After the Montreal Canadiens traded Jaroslav Halak it was assumed that the team’s goaltending future was firmly in the hands of one-time savior Carey Price. Of course, part of the motivation for the Habs to deal Halak was because both he and Price were restricted free agents this year and with Halak’s performance in the playoffs, negotiations were slated to be awfully expensive and difficult. Instead, he went to the Blues in a trade and signed for $3.75 million a year over four years making things nice and neat there.
What about Carey Price? Price was outplayed last season, lost his starting job and now becomes the De facto starter in Montreal because of Halak’s departure. What could his salary demands actually be? If you asked CBC-Montreal reporter Michel Godbout, yyou might be shocked.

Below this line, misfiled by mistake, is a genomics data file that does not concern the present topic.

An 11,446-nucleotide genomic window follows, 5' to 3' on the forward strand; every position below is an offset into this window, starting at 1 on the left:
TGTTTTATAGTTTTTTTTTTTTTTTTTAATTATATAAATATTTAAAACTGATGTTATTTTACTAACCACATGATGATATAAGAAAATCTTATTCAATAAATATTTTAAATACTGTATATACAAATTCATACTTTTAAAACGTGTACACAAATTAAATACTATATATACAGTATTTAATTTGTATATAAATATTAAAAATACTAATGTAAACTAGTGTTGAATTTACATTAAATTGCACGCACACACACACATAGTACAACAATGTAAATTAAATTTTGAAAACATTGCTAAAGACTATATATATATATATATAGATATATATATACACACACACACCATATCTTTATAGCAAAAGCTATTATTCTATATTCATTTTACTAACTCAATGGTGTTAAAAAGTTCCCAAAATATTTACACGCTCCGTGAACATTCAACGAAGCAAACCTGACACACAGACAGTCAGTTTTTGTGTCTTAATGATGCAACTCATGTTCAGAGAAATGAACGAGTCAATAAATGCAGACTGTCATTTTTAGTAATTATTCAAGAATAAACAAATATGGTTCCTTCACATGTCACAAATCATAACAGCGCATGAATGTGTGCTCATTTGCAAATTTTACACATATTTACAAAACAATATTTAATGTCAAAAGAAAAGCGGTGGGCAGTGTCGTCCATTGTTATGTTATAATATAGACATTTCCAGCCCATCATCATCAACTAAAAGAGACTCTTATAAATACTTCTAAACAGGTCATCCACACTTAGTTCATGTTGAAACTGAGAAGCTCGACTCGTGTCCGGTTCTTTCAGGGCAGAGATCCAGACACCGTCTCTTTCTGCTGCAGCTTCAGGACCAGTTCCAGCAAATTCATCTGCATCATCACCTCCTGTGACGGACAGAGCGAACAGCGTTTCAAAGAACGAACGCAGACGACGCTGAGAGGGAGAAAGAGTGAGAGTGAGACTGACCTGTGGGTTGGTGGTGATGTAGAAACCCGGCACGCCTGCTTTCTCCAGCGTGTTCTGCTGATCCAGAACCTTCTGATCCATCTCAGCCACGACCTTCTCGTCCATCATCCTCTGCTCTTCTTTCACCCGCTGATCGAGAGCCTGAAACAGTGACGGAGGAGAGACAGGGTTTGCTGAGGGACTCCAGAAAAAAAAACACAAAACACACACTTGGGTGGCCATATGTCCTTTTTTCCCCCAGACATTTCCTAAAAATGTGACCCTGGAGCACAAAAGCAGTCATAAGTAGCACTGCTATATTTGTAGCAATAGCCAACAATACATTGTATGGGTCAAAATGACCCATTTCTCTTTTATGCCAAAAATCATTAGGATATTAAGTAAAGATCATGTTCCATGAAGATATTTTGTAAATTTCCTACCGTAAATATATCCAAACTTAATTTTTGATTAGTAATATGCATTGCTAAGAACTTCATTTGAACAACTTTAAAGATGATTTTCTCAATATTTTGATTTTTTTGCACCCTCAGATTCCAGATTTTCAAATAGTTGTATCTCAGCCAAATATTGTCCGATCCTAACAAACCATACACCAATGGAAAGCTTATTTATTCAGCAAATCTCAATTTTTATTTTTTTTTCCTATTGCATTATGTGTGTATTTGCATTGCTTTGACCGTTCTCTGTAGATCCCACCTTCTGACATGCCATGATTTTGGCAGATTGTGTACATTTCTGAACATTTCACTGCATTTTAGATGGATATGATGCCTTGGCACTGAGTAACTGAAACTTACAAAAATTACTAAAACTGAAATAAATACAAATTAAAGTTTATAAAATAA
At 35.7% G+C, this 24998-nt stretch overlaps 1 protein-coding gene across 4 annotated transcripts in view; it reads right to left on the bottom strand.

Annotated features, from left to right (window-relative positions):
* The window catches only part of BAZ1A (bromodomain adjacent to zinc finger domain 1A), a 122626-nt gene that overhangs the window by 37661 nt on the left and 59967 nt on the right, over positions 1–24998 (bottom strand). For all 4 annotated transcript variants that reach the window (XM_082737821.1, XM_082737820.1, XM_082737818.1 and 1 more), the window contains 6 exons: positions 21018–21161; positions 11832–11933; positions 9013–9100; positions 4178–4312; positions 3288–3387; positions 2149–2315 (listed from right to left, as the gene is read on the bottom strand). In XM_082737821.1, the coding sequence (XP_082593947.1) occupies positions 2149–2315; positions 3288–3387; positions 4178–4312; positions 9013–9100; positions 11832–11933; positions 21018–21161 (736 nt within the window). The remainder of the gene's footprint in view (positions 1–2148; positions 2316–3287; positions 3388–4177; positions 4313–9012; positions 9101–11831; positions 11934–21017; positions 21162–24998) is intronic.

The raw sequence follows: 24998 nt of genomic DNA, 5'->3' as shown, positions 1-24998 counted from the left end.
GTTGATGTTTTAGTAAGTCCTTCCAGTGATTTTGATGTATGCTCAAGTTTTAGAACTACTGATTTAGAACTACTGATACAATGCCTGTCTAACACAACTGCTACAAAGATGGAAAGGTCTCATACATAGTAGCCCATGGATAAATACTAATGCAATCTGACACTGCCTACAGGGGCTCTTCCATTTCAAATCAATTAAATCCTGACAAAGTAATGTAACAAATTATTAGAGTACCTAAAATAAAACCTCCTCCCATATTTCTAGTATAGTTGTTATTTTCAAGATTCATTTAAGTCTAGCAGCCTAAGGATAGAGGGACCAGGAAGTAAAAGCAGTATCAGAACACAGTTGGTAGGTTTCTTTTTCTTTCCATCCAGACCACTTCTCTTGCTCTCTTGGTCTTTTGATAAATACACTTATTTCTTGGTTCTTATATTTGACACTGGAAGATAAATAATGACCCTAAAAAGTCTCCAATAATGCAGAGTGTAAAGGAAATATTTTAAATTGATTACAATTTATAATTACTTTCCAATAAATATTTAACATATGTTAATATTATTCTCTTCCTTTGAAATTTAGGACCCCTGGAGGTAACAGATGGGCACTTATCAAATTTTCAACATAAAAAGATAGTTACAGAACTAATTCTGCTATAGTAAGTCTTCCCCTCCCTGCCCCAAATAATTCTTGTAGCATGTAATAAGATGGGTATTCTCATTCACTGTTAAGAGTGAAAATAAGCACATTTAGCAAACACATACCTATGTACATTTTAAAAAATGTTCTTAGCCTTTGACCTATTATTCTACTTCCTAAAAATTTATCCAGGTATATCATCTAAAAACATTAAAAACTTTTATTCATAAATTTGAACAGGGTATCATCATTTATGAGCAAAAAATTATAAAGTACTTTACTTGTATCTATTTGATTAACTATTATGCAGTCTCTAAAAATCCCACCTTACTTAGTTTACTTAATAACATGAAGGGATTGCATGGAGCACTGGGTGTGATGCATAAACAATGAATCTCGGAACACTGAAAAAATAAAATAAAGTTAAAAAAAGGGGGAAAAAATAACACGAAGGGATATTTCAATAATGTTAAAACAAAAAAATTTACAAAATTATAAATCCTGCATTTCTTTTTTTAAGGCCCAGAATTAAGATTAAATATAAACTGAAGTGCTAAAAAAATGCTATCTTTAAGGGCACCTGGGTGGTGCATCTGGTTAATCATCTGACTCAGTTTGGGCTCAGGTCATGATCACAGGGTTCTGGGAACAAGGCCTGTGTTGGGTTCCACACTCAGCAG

EXCLUSIVE: a very very reliable source close to Carey Price says the goalie wants 3 million per or he’s going on strike. Habs listening?
All right, we know how these things go with sources and whatnot, but Godbout is a pretty well established person in Montreal so consider that when you also break out your lucky grain of salt. The wording there is a bit curious as well. “Going on strike,” eh?
Good thing that there aren’t any goaltenders out on the free agent market that recently won a Stanley Cup and are in the prime of their career and are reportedly close to announcing where they’re playing this season.
Oh… Right. Antti Niemi is.
Raising a stink over money, if Price is indeed being a stickler about making $3 million, in the current goaltending climate with a viable option readily available it’s a really poor one because the Canadiens don’t technically need to offer him a contract any time soon if they don’t want to. Granted that makes life more difficult for them and likely makes Price never want to sign there, but that’s how the business works.
Considering how Price’s reputation amongst many Montreal fans has been a bit sullied due to past transgressions, he’d do well to to repair public opinion by not playing hardball with the Habs. Of course, it’s possible that Godbout’s information is poor and Price’s demands are a bit more reasonable, but we roll with what we’ve got in the first place.